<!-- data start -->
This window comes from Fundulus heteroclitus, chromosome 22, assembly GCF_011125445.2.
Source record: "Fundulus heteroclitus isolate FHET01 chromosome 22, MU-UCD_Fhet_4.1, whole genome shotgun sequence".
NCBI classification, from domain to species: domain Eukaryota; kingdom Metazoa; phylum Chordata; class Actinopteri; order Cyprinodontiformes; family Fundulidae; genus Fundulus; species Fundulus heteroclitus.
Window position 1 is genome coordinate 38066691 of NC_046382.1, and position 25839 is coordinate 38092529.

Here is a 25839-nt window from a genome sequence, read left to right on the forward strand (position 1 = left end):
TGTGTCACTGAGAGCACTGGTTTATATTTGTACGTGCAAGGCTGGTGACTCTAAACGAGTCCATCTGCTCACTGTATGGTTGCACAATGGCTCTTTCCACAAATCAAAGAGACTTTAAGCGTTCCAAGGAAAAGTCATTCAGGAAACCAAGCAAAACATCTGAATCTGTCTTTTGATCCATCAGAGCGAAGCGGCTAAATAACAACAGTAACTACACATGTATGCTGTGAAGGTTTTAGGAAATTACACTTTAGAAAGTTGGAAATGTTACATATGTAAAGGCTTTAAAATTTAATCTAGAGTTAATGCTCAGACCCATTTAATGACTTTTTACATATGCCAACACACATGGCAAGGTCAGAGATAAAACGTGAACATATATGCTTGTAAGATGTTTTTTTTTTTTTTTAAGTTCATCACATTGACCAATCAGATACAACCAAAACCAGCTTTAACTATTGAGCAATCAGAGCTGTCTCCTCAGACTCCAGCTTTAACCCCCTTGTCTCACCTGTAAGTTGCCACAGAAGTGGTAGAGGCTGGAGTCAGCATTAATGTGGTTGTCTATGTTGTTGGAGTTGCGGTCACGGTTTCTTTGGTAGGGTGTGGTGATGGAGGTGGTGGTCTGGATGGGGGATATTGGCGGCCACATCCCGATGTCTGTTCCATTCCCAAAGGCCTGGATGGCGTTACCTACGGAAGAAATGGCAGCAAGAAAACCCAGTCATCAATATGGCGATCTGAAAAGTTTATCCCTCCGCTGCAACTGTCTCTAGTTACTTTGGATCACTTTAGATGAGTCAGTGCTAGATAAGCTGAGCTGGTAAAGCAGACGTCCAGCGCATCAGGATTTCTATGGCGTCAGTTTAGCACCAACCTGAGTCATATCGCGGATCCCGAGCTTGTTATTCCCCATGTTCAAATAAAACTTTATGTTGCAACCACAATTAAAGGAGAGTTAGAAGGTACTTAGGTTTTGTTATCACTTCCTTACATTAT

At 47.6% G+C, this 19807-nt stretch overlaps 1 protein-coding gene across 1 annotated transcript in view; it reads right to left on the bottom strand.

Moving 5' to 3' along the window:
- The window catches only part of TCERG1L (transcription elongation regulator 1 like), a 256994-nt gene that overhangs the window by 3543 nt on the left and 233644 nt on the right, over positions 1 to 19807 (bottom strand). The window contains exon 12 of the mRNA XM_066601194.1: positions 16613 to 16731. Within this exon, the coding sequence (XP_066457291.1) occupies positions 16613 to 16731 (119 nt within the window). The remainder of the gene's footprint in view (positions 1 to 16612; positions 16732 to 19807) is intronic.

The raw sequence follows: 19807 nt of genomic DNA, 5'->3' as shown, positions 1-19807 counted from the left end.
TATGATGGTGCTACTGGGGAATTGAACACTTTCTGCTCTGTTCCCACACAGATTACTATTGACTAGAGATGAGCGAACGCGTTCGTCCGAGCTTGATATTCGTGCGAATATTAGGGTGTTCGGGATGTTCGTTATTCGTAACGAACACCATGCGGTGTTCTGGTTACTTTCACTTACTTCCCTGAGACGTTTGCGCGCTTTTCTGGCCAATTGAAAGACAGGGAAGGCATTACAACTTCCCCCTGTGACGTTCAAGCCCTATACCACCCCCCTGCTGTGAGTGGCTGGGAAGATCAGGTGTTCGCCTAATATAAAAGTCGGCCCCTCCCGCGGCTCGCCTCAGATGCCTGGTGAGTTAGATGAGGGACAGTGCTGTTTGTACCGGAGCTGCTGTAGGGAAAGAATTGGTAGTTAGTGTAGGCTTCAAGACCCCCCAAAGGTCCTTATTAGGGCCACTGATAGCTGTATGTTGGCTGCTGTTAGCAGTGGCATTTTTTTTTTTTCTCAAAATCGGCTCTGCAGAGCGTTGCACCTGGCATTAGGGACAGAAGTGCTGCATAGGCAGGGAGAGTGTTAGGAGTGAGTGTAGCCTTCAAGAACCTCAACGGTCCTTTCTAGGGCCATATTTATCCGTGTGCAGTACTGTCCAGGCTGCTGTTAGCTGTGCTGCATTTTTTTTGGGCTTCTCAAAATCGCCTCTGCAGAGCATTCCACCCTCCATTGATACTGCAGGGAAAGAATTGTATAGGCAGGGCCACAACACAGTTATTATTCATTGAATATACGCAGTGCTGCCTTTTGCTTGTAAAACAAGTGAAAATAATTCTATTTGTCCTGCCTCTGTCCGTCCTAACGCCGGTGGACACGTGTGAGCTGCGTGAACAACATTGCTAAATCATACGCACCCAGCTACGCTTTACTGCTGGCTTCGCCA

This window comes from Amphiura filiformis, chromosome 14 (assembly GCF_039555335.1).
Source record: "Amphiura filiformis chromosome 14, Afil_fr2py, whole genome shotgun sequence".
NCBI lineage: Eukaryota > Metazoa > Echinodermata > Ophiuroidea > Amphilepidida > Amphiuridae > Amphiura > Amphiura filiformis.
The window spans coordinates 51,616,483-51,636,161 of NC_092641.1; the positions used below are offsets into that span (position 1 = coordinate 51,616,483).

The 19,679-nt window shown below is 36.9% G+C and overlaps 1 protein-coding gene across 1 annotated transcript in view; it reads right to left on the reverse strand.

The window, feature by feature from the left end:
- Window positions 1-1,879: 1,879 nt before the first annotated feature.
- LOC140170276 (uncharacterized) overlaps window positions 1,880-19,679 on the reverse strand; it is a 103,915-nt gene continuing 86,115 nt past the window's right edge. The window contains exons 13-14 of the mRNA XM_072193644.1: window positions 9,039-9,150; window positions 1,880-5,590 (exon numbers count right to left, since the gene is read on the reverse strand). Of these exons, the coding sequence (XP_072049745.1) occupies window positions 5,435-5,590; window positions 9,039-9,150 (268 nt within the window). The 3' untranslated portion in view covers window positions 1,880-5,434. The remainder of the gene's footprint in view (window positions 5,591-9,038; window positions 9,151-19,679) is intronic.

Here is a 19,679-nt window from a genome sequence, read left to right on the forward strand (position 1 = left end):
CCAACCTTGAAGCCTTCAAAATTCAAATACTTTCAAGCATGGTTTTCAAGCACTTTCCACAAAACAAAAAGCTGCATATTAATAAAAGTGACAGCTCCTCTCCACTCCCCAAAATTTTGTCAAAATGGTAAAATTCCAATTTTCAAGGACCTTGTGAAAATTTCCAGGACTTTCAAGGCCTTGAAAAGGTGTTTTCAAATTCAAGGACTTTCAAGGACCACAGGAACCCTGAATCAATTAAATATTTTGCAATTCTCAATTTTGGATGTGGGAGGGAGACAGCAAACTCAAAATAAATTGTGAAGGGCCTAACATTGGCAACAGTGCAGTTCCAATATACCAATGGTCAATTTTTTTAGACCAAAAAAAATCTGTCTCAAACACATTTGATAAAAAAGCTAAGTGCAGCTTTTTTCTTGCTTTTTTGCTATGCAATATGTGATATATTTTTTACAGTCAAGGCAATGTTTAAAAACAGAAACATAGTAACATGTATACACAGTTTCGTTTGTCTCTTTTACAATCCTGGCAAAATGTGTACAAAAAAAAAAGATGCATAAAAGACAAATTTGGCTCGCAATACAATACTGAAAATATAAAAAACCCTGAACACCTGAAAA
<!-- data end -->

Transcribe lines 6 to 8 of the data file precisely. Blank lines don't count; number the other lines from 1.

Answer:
TGTGTCACTGAGAGCACTGGTTTATATTTGTACGTGCAAGGCTGGTGACTCTAAACGAGTCCATCTGCTCACTGTATGGTTGCACAATGGCTCTTTCCACAAATCAAAGAGACTTTAAGCGTTCCAAGGAAAAGTCATTCAGGAAACCAAGCAAAACATCTGAATCTGTCTTTTGATCCATCAGAGCGAAGCGGCTAAATAACAACAGTAACTACACATGTATGCTGTGAAGGTTTTAGGAAATTACACTTTAGAAAGTTGGAAATGTTACATATGTAAAGGCTTTAAAATTTAATCTAGAGTTAATGCTCAGACCCATTTAATGACTTTTTACATATGCCAACACACATGGCAAGGTCAGAGATAAAACGTGAACATATATGCTTGTAAGATGTTTTTTTTTTTTTTTAAGTTCATCACATTGACCAATCAGATACAACCAAAACCAGCTTTAACTATTGAGCAATCAGAGCTGTCTCCTCAGACTCCAGCTTTAACCCCCTTGTCTCACCTGTAAGTTGCCACAGAAGTGGTAGAGGCTGGAGTCAGCATTAATGTGGTTGTCTATGTTGTTGGAGTTGCGGTCACGGTTTCTTTGGTAGGGTGTGGTGATGGAGGTGGTGGTCTGGATGGGGGATATTGGCGGCCACATCCCGATGTCTGTTCCATTCCCAAAGGCCTGGATGGCGTTACCTACGGAAGAAATGGCAGCAAGAAAACCCAGTCATCAATATGGCGATCTGAAAAGTTTATCCCTCCGCTGCAACTGTCTCTAGTTACTTTGGATCACTTTAGATGAGTCAGTGCTAGATAAGCTGAGCTGGTAAAGCAGACGTCCAGCGCATCAGGATTTCTATGGCGTCAGTTTAGCACCAACCTGAGTCATATCGCGGATCCCGAGCTTGTTATTCCCCATGTTCAAATAAAACTTTATGTTGCAACCACAATTAAAGGAGAGTTAGAAGGTACTTAGGTTTTGTTATCACTTCCTTACATTAT

At 47.6% G+C, this 19807-nt stretch overlaps 1 protein-coding gene across 1 annotated transcript in view; it reads right to left on the bottom strand.

Moving 5' to 3' along the window: